Insurance Fraud Costs Australians $2.2Billion Annually

According to the Insurance Fraud Bureau Australia 2018, insurance fraud is estimated to cost the economy up to $2.2 billion every year.  Fraudulent insurance claims ultimately cost everybody who takes out insurance, directly impacting premiums for honest policyholders.

While some instances of insurance fraud are deliberate, in many cases insurance fraud is committed without the person even realising.  While it may seem that these costs will only impact the insurance company that has to pay out, the consequences of insurance fraud are far more widespread.  When the insurance company has to pay out, costs are transferred to policyholders in the form of higher premiums, higher excesses, or more policy exclusions.

As such, it is important to take all the steps you can to ensure your insurance is up to date and you’re not inadvertently committing fraud.

What Types of Insurance Fraud are There?

Deliberate: Deliberate fraud is a calculated act that has been planned in an attempt to deceive the insurer.  For example, if policyholder deliberately sets fire to their own property, or fakes a theft in order to receive a payout from the insurer.

Exaggeration: In this case, the policyholder does have a legitimate claim, however they deliberately exaggerate the amount of damage caused or the costs of the loss in order to get a higher payout.

Non-Disclosure: Non-disclosure means that the policyholder has not given full and complete information to the insurer, which may affect their decision to insure or pay out a claim. This can be deliberate or accidental. For example, if you are insuring a company vehicle, you may neglect to mention, or be unaware of the driver’s previous convictions.

How to Avoid Committing Insurance Fraud

Insurance companies across Australia and New Zealand are dedicating significant resources to combatting insurance fraud.  Many insurers are using new technology and software to identify insurance fraud, along with providing specialist claims training to identify fraud and engaging with specialist investigators.  Furthermore, the Insurance Fraud Bureau of Australia is working closely with insurance companies to provide them with information relating to possible insurance fraud to aid any investigations.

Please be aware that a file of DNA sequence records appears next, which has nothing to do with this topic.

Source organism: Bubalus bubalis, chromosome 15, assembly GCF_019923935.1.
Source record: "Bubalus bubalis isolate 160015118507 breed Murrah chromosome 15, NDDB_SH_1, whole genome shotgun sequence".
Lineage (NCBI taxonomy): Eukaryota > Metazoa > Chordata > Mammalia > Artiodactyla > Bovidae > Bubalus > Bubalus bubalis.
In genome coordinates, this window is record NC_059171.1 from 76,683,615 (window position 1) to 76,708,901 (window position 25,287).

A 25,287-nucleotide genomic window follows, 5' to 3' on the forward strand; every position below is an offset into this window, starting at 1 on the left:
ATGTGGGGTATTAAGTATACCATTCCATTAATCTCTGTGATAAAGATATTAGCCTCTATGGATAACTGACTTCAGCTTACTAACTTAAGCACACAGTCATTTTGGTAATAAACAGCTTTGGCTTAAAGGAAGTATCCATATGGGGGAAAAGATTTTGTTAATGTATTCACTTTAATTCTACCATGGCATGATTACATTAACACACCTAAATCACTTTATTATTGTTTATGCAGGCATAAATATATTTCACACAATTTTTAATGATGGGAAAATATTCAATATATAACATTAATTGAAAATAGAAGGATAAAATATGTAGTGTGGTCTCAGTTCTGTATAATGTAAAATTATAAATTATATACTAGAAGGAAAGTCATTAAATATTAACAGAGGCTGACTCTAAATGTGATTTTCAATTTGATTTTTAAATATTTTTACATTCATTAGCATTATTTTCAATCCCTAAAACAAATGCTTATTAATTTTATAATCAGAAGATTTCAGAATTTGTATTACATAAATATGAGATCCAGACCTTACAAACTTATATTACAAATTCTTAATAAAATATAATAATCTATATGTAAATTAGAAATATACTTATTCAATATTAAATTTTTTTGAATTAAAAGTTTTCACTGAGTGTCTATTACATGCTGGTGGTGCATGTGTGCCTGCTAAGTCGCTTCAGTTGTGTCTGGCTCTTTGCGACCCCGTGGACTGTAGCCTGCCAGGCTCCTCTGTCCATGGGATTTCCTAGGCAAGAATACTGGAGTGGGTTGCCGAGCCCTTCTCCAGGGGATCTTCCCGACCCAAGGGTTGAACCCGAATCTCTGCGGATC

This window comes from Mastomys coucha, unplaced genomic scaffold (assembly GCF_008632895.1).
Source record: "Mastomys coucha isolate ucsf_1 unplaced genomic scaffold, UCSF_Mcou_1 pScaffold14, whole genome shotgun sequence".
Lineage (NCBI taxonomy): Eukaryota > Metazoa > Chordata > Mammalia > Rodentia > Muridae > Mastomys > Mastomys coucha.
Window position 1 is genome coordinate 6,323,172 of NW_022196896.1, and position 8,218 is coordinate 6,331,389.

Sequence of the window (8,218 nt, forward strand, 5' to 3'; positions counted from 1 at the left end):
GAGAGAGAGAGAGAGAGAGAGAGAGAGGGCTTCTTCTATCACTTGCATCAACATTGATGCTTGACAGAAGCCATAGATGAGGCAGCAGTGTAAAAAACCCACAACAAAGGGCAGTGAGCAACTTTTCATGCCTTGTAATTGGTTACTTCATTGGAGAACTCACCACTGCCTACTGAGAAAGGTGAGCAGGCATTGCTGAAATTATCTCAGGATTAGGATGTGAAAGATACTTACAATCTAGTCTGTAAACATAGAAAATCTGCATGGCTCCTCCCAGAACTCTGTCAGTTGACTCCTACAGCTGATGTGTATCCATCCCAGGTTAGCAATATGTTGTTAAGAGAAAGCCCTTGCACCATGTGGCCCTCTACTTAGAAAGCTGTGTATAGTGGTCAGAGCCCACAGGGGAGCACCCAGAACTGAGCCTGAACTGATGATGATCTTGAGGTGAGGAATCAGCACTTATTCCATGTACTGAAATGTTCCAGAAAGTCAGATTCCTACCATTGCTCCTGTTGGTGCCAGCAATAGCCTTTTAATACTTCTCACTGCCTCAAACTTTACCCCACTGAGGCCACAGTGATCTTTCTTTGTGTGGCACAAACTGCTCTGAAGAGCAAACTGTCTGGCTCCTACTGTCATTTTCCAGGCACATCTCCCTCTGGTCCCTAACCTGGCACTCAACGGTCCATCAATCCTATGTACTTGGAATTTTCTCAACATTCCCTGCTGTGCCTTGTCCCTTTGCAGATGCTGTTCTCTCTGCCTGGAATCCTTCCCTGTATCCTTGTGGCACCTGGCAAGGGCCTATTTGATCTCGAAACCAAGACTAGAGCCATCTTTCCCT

If you are deliberately committing insurance fraud, it’s important to be aware of the risks that this involves, and the fact that you are likely to be caught out sooner or later.  In order to avoid accidentally committing insurance fraud, here are a few things you can do:

  • Be Honest: Always give accurate figures and report facts. Don’t inflate the value of something or exaggerate the extent of damage.
  • Give Full Information: Particularly in the event of a claim, it’s vital to make sure you tell your broker or insurer anything that you think may potentiallybe relevant.
  • Read your PDS: Your PDS outlines the things that can make your insurance void. By knowing what these things are, you can make sure you avoid doing them.
  • Read Your Duty of Disclosure: Your insurance broker will provide you with a Duty of Disclosure that will outline key information that should always be disclosed to your insurer.

Navigating your business insurance can be confusing. Speak with your insurance adviser if you have any queries about your policy and the details you have provided to your insurer.

Disclaimer

Conditions apply for each policy and the information expected from you for a policy to trigger. Coverage may differ based on specific clauses in individual policies. Please ask your broker to explain the additional benefits and exclusions pertaining to your policy.

The information provided is general advice only and does not take account of your personal circumstances or needs. Please refer to our financial services guide which contains details of our services and how we are remunerated.